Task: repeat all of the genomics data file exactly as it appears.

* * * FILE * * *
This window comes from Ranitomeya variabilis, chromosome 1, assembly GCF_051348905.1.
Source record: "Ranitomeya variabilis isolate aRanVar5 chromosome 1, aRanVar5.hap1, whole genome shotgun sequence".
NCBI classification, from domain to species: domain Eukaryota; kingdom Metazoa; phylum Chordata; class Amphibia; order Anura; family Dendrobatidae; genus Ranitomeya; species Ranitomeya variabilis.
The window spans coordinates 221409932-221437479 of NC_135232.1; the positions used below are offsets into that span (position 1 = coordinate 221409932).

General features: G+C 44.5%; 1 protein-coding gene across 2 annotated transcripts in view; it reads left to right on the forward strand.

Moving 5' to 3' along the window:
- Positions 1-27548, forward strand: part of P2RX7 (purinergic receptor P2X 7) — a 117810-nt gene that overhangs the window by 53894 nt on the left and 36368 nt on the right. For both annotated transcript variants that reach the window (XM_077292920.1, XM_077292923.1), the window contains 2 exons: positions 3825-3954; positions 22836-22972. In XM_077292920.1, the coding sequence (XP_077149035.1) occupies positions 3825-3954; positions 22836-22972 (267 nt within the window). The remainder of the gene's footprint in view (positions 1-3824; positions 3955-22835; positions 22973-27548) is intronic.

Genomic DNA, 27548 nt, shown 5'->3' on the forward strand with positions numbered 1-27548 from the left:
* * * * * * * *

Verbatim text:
This window comes from Ranitomeya variabilis, chromosome 1, assembly GCF_051348905.1.
Source record: "Ranitomeya variabilis isolate aRanVar5 chromosome 1, aRanVar5.hap1, whole genome shotgun sequence".
NCBI classification, from domain to species: domain Eukaryota; kingdom Metazoa; phylum Chordata; class Amphibia; order Anura; family Dendrobatidae; genus Ranitomeya; species Ranitomeya variabilis.
The window spans coordinates 221409932-221437479 of NC_135232.1; the positions used below are offsets into that span (position 1 = coordinate 221409932).

General features: G+C 44.5%; 1 protein-coding gene across 2 annotated transcripts in view; it reads left to right on the forward strand.

Moving 5' to 3' along the window:
- Positions 1-27548, forward strand: part of P2RX7 (purinergic receptor P2X 7) — a 117810-nt gene that overhangs the window by 53894 nt on the left and 36368 nt on the right. For both annotated transcript variants that reach the window (XM_077292920.1, XM_077292923.1), the window contains 2 exons: positions 3825-3954; positions 22836-22972. In XM_077292920.1, the coding sequence (XP_077149035.1) occupies positions 3825-3954; positions 22836-22972 (267 nt within the window). The remainder of the gene's footprint in view (positions 1-3824; positions 3955-22835; positions 22973-27548) is intronic.

Genomic DNA, 27548 nt, shown 5'->3' on the forward strand with positions numbered 1-27548 from the left: